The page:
It’s also important to think outside the box. That’s because with the possible exception of migrating birds that have just arrived from someplace else, the ducks that frequent public wetlands can often be most accurately described as highly educated. They know exactly where the refuge boundaries are, and they recognize and avoid every blind, especially the ones surrounded by frozen, unmoving and very unattractive plastic decoys. When standard techniques don’t work, throw ’em a curveball.
For example, if everyone else is using two dozen mallard blocks, use a half-dozen—or none at all. Use a jerk-cord on at least two of your decoys to add motion to the set. Or use no decoys and try flagging from a tule patch. Or flag like mad with your standard decoy set out. Another tactic is to use an “off” decoy species. In those areas with an abundance of coots, I’ve found two or three dozen coot decoys—yes, dozen—to be effective. I’ll add three or four magnum drake mallard decoys on the fringes of this conglomeration of coots for added appeal. Sometimes this stupid-sounding setup works like gangbusters.
Nate is a northern California boy and my brother’s former college classmate. He’s a psycho waterfowler who hunts refuges a lot. “I hunt all day, but find good shooting often occurs mid-morning after many other folks have experienced a 2-hour lull in the action and decide to head home,” Nate said. “If you’re in an area with ducks, mid-morning flights can be easier to decoy than the early morning flights.
“Match your calling to the conditions. I tend to call hard and try to out-call people around me, but if you’re in a small hole or the birds exhibit some call-shyness, less can be much better than too much. But if the birds don’t know where they’re going, try to make your spot the place to be by making the most commotion.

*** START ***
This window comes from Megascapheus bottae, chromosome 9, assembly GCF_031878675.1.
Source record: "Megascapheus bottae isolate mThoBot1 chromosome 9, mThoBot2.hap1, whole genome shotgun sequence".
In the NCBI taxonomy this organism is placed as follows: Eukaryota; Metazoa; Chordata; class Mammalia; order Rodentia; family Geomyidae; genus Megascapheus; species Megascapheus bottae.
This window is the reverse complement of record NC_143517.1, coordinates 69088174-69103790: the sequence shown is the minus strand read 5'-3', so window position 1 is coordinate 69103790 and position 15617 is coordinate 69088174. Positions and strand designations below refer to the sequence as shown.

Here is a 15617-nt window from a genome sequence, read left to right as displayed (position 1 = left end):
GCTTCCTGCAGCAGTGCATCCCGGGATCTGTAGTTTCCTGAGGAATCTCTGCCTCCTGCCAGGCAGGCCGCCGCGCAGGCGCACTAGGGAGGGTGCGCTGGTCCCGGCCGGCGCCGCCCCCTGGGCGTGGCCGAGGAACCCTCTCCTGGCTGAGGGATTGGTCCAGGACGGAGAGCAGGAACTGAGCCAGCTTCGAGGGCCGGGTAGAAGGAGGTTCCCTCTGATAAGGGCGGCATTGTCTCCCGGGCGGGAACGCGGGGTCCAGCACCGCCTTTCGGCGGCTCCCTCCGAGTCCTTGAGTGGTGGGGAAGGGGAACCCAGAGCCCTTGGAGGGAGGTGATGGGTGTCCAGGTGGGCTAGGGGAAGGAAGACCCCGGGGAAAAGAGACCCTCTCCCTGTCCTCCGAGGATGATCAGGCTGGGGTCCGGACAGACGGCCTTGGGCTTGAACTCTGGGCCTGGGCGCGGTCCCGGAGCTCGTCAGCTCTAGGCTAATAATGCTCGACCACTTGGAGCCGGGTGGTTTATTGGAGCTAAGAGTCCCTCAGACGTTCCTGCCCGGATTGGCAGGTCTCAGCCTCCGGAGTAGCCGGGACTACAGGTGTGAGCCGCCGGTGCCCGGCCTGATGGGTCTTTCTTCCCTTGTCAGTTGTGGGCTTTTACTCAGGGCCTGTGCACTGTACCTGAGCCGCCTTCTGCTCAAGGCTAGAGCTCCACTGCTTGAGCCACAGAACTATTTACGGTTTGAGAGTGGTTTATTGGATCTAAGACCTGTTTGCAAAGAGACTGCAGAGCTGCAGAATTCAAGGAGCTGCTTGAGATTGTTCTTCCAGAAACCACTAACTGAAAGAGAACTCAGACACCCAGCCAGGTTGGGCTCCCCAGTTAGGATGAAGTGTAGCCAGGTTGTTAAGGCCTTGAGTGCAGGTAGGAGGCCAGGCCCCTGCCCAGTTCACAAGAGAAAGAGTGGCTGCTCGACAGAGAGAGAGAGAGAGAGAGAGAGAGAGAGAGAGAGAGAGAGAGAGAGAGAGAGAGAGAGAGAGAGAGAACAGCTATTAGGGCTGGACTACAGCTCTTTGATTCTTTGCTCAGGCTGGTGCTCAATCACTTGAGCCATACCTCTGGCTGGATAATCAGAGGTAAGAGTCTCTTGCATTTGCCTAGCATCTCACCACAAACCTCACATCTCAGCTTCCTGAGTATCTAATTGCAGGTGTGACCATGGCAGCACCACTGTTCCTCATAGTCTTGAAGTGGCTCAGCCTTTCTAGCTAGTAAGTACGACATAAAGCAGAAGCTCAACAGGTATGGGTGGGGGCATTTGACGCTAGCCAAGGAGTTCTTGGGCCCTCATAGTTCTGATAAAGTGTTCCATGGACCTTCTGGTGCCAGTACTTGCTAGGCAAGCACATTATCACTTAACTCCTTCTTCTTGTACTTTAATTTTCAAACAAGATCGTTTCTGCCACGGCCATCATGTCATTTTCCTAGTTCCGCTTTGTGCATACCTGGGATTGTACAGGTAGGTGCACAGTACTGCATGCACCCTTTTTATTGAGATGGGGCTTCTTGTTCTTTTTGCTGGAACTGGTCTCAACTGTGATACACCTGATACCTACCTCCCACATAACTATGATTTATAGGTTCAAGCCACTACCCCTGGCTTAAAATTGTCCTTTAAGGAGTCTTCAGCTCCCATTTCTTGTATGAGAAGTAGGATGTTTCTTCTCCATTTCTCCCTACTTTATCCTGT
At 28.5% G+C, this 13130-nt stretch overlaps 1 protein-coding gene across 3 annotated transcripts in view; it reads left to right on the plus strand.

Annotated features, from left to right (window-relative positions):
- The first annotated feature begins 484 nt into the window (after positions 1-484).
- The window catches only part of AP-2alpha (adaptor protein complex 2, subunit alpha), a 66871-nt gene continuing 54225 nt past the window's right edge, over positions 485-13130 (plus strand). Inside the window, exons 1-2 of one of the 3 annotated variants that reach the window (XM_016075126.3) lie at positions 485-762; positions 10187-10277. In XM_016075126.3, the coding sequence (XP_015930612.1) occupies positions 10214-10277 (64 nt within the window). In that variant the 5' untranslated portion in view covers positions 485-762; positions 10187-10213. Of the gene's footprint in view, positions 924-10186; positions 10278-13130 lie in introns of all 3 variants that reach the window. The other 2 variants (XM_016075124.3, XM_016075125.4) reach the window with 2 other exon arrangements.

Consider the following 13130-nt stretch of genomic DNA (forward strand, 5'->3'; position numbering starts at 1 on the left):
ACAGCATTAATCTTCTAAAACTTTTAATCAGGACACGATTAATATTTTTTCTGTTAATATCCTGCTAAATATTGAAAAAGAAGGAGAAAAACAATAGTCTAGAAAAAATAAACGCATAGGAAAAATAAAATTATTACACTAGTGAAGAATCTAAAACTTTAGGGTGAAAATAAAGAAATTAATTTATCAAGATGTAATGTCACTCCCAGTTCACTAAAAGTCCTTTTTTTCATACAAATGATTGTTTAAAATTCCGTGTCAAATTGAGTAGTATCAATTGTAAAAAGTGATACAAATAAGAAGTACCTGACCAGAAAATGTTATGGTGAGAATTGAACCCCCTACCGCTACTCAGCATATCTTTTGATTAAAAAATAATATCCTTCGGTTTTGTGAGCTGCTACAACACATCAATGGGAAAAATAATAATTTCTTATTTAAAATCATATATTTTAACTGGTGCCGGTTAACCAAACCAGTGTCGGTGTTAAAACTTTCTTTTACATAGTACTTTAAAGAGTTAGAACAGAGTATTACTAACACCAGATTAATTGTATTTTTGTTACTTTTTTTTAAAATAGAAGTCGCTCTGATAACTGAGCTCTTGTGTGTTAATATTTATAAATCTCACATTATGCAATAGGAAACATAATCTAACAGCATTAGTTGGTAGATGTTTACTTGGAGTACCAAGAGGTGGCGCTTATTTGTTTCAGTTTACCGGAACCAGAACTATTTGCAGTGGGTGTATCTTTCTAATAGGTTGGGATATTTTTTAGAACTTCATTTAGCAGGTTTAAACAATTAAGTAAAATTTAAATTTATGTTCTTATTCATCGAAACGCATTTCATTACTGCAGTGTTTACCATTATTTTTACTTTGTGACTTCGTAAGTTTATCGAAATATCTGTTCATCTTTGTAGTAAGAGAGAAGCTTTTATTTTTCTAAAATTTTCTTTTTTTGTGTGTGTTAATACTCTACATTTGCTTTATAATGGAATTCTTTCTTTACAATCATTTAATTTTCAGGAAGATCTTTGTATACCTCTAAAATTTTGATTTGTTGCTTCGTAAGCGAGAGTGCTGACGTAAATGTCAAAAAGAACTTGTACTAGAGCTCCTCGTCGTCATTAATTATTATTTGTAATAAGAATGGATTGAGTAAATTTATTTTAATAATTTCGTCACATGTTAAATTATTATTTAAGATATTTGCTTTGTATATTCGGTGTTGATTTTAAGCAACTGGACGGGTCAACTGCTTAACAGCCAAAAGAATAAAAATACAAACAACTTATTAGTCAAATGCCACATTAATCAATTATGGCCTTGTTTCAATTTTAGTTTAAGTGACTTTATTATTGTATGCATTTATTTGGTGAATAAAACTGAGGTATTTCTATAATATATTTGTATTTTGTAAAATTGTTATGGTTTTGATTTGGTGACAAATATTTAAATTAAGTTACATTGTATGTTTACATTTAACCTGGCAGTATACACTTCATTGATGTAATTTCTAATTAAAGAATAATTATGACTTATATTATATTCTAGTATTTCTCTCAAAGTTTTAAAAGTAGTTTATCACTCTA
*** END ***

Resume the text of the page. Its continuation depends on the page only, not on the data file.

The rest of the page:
“This is really important: If the other guys are hammering them in another hole and you’re not getting any shooting, stop everything. Let them limit out, and as soon as they begin to pick up and head home, move to their spot and set up your decoys.”
Nate says the best camouflage in the world is a shadow. “Position yourself and your decoys so the wind is from your side so that the ducks are coming in across your blind as opposed to in your face,” he said. “You want the ducks looking across your spread rather than at you as they come in.”
The Bottom Line
You don’t have to be a rich hunter with lots of connections to kill limits of Pacific Flyway ducks. Up and down the coast are some of the nation’s finest public refuge areas, vast expanses of flooded marsh that draw literally millions of migrating waterfowl each fall. They don’t cost much to hunt, and for those willing to pay some dues in terms of research and work, the rewards can be great. I can honestly tell you that during my days of hunting California refuge areas 3 days a week, it wasn’t unusual for me to kill a heckuva lot more birds than many hunters who spent their days on adjacent private duck clubs.
Oh, sure, they didn’t have to work as hard. They often had comfortable pit blinds to sit in, big lunch boxes and sometimes even radios so they could listen to the weekend football games. And they had the “status” of being a “private duck club member.”
Good for them. For me, waterfowling is all about the shooting. Trust me when I tell you that public refuges can be your ticket to a hefty ammo bill come season’s end.